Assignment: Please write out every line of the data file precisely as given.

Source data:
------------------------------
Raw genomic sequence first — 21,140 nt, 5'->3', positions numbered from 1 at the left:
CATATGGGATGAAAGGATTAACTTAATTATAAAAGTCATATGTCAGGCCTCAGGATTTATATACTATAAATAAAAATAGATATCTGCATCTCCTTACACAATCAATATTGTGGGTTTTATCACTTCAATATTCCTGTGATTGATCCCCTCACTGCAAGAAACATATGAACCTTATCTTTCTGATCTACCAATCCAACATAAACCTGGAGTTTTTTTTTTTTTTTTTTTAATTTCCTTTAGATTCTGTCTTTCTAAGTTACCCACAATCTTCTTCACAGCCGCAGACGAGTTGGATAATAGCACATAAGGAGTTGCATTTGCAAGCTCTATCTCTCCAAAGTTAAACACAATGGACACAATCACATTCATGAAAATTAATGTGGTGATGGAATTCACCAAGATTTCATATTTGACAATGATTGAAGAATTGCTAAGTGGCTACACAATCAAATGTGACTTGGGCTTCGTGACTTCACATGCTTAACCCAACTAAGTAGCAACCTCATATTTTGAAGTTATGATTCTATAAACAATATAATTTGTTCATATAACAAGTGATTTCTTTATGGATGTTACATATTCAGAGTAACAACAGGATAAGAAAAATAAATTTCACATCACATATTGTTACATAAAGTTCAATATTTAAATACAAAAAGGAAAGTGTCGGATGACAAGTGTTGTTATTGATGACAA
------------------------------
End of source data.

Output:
Raw genomic sequence first — 21,140 nt, 5'->3', positions numbered from 1 at the left:
CATATGGGATGAAAGGATTAACTTAATTATAAAAGTCATATGTCAGGCCTCAGGATTTATATACTATAAATAAAAATAGATATCTGCATCTCCTTACACAATCAATATTGTGGGTTTTATCACTTCAATATTCCTGTGATTGATCCCCTCACTGCAAGAAACATATGAACCTTATCTTTCTGATCTACCAATCCAACATAAACCTGGAGTTTTTTTTTTTTTTTTTTTAATTTCCTTTAGATTCTGTCTTTCTAAGTTACCCACAATCTTCTTCACAGCCGCAGACGAGTTGGATAATAGCACATAAGGAGTTGCATTTGCAAGCTCTATCTCTCCAAAGTTAAACACAATGGACACAATCACATTCATGAAAATTAATGTGGTGATGGAATTCACCAAGATTTCATATTTGACAATGATTGAAGAATTGCTAAGTGGCTACACAATCAAATGTGACTTGGGCTTCGTGACTTCACATGCTTAACCCAACTAAGTAGCAACCTCATATTTTGAAGTTATGATTCTATAAACAATATAATTTGTTCATATAACAAGTGATTTCTTTATGGATGTTACATATTCAGAGTAACAACAGGATAAGAAAAATAAATTTCACATCACATATTGTTACATAAAGTTCAATATTTAAATACAAAAAGGAAAGTGTCGGATGACAAGTGTTGTTATTGATGACAA